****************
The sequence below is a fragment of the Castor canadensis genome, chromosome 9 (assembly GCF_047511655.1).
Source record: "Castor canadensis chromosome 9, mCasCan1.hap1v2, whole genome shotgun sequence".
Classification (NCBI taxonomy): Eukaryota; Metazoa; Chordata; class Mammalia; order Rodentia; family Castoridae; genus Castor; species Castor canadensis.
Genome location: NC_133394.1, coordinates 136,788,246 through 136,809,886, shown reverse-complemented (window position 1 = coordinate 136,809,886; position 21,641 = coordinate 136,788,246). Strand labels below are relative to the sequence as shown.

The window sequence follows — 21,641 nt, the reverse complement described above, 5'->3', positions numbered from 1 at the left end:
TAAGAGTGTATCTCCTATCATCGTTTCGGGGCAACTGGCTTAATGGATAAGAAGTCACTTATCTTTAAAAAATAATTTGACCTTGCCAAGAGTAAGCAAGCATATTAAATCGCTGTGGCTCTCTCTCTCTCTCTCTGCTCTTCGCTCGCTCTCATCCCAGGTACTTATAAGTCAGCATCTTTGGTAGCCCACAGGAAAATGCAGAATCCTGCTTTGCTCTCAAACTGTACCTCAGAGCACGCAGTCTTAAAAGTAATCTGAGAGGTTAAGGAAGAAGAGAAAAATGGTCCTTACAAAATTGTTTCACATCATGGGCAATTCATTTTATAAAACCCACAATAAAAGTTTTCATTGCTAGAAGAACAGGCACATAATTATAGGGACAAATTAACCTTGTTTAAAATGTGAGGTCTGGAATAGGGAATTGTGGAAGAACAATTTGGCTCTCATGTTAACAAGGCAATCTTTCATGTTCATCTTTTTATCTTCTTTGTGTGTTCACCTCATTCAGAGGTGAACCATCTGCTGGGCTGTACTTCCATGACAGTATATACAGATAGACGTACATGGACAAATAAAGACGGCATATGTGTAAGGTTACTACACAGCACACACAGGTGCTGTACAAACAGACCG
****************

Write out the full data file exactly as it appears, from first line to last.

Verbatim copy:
The sequence below is a fragment of the Castor canadensis genome, chromosome 9 (assembly GCF_047511655.1).
Source record: "Castor canadensis chromosome 9, mCasCan1.hap1v2, whole genome shotgun sequence".
Classification (NCBI taxonomy): Eukaryota; Metazoa; Chordata; class Mammalia; order Rodentia; family Castoridae; genus Castor; species Castor canadensis.
Genome location: NC_133394.1, coordinates 136,788,246 through 136,809,886, shown reverse-complemented (window position 1 = coordinate 136,809,886; position 21,641 = coordinate 136,788,246). Strand labels below are relative to the sequence as shown.

The window sequence follows — 21,641 nt, the reverse complement described above, 5'->3', positions numbered from 1 at the left end:
TAAGAGTGTATCTCCTATCATCGTTTCGGGGCAACTGGCTTAATGGATAAGAAGTCACTTATCTTTAAAAAATAATTTGACCTTGCCAAGAGTAAGCAAGCATATTAAATCGCTGTGGCTCTCTCTCTCTCTCTCTGCTCTTCGCTCGCTCTCATCCCAGGTACTTATAAGTCAGCATCTTTGGTAGCCCACAGGAAAATGCAGAATCCTGCTTTGCTCTCAAACTGTACCTCAGAGCACGCAGTCTTAAAAGTAATCTGAGAGGTTAAGGAAGAAGAGAAAAATGGTCCTTACAAAATTGTTTCACATCATGGGCAATTCATTTTATAAAACCCACAATAAAAGTTTTCATTGCTAGAAGAACAGGCACATAATTATAGGGACAAATTAACCTTGTTTAAAATGTGAGGTCTGGAATAGGGAATTGTGGAAGAACAATTTGGCTCTCATGTTAACAAGGCAATCTTTCATGTTCATCTTTTTATCTTCTTTGTGTGTTCACCTCATTCAGAGGTGAACCATCTGCTGGGCTGTACTTCCATGACAGTATATACAGATAGACGTACATGGACAAATAAAGACGGCATATGTGTAAGGTTACTACACAGCACACACAGGTGCTGTACAAACAGACCG